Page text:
To secure his family on the throne, Basil I raised his eldest son Constantine (in 869) and his second son Leo (in 870) to co-emperors. Because of the great legislative work which Basil undertook, he is often called the second Justinian. Basil's laws were collected in the Basilika , consisting of sixty books, and smaller legal manuals known as the Eisagoge. Leo VI was responsible for completing these legal works.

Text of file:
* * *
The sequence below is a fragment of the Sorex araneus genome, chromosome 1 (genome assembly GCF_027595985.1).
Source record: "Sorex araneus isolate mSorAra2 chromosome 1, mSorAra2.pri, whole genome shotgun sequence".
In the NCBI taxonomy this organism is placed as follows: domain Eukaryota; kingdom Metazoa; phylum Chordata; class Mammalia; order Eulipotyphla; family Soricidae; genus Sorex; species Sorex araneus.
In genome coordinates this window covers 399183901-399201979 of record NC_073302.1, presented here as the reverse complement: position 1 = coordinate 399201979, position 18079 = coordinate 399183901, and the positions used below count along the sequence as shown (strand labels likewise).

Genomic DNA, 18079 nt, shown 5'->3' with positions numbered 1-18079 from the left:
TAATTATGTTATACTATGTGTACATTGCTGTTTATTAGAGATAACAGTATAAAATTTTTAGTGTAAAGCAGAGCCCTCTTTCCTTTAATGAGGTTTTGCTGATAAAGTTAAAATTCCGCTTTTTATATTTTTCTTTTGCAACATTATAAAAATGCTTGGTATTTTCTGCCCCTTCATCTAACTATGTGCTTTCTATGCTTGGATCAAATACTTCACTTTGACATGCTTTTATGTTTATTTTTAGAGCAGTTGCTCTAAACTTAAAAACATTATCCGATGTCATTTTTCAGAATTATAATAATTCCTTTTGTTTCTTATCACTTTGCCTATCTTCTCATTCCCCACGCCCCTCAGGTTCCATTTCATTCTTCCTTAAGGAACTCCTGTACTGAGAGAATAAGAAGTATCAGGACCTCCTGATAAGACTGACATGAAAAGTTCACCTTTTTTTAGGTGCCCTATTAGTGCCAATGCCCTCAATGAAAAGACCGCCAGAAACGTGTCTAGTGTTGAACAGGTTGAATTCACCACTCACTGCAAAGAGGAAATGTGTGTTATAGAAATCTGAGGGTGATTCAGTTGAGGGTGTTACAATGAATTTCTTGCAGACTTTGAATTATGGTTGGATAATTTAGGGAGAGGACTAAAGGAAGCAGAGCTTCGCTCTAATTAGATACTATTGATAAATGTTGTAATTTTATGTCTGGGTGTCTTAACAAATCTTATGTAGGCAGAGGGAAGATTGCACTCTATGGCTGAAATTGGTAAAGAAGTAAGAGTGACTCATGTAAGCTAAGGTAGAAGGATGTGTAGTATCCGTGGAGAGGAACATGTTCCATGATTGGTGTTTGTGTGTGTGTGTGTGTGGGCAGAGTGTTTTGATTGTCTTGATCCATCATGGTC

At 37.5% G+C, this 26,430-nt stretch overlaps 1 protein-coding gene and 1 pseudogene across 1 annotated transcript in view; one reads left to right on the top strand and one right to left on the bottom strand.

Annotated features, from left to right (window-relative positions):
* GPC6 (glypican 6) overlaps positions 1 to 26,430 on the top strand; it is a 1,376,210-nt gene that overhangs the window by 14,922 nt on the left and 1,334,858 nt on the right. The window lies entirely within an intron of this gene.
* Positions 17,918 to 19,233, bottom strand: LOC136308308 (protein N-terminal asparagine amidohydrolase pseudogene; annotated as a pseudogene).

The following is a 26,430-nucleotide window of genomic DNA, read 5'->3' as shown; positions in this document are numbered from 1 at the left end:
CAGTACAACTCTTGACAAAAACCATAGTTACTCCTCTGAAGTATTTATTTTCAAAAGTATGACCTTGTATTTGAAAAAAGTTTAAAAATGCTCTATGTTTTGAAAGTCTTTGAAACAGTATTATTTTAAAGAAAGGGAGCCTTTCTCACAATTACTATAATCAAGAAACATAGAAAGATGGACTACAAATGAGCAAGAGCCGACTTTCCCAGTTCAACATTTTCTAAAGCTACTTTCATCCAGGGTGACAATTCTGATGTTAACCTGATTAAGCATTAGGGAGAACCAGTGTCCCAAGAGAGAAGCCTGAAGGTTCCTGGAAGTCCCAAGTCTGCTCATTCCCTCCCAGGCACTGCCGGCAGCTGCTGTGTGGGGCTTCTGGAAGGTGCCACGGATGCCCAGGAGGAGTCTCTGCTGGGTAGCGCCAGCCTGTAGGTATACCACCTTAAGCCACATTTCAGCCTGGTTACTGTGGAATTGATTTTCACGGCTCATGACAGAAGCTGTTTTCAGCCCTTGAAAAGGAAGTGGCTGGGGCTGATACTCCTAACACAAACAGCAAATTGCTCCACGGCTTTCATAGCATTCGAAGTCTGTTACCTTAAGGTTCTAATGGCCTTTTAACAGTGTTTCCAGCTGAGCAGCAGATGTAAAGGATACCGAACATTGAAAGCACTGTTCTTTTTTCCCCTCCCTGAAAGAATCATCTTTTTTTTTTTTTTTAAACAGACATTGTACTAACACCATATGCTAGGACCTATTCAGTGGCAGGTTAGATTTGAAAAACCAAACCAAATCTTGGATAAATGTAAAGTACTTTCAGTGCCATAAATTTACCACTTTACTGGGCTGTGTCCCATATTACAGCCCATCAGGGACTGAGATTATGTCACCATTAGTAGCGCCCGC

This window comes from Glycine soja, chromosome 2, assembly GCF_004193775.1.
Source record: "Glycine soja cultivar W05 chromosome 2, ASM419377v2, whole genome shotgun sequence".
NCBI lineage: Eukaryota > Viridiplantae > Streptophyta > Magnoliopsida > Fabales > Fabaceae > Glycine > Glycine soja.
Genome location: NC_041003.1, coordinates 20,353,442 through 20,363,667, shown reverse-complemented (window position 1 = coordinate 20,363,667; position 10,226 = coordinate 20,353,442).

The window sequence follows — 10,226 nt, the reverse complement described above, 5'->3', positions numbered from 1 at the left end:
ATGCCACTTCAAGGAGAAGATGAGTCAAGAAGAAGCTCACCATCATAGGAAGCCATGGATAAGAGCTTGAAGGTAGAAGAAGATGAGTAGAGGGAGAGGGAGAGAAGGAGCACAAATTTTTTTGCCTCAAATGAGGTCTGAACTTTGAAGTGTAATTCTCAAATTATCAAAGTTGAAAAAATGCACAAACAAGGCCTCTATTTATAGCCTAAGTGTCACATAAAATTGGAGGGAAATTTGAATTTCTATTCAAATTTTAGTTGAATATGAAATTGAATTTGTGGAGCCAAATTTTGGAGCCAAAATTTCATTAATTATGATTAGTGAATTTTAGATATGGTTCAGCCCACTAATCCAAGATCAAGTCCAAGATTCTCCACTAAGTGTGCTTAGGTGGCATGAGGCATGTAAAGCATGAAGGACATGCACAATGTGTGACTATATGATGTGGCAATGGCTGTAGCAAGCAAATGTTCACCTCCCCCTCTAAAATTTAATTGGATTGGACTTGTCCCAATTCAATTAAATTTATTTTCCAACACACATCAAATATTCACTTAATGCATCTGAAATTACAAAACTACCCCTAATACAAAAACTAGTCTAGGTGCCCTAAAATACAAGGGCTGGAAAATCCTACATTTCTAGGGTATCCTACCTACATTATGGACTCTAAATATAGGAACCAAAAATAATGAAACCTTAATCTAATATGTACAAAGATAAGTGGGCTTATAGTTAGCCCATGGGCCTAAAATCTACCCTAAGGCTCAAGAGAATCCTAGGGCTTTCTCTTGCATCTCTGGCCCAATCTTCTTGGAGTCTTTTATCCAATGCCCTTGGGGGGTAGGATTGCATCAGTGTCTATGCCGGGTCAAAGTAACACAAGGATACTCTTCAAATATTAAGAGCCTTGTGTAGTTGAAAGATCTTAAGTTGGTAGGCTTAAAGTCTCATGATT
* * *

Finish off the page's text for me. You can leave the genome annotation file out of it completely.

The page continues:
Basil's financial administration was prudent. Consciously desiring to emulate Justinian, Basil also initiated an extensive building program in Constantinople, crowned by the construction of the Nea Ekklesia cathedral. His ecclesiastical policy was marked by good relations with Rome. One of his first acts was to exile the patriarch Photios and restore his rival Ignatios, whose claims were supported by Pope Adrian II. However, Basil had no intention of yielding to Rome beyond a certain point. The decision of Boris I of Bulgaria to align the new Bulgarian Church with Constantinople was a great blow to Rome, which had hoped to secure it for herself. But on the death of Ignatios in 877, Photios became patriarch again, and there was a virtual, though not a formal, breach with Rome. This was a watershed event in conflicts that led to the Great Schism that ultimately produced the Roman Catholic Church and the Eastern Orthodox Church as separate entities. Church and state supported one another and it was during Basil's reign as emperor that Photios created a genealogy tree that purported that Basil's ancestors were not mere peasants as everyone believed but descendants of the Arsacid kings of Armenia. Members of the Macedonian dynasty would come to use this tree to claim their descent from King Tiridates III of Armenia. Basil's reign was marked by the troublesome ongoing war with the Paulicians, centered on Tephrike on the upper Euphrates, who rebelled, allied with the Arabs, and raided as far as Nicaea, sacking Ephesus. Basil's general Christopher defeated the Paulicians in 872, and the death of their leader Chrysocheir led to the definite subjection of their state. There was the usual frontier warfare with the Arabs in Asia Minor, which led to little concrete gain, but Byzantium's eastern frontier was strengthened. The island of Cyprus was recovered, but retained for only seven years. In the West, Basil allied with Louis II, Holy Roman Emperor against the Arabs and sent a fleet of 139 ships to clear the Adriatic Sea from their raids. With Byzantine help, Louis II captured Bari from the Arabs in 871. The city eventually became Byzantine territory in 876. However, the Byzantine position on Sicily deteriorated, and Syracuse fell to the Emirate of Sicily in 878. This was ultimately Basil's fault as he had diverted a relief fleet from Sicily to haul marble for a church instead. Although most of Sicily was lost, the general Nikephoros Phokas (the Elder) succeeded in taking Taranto and much of Calabria in 880.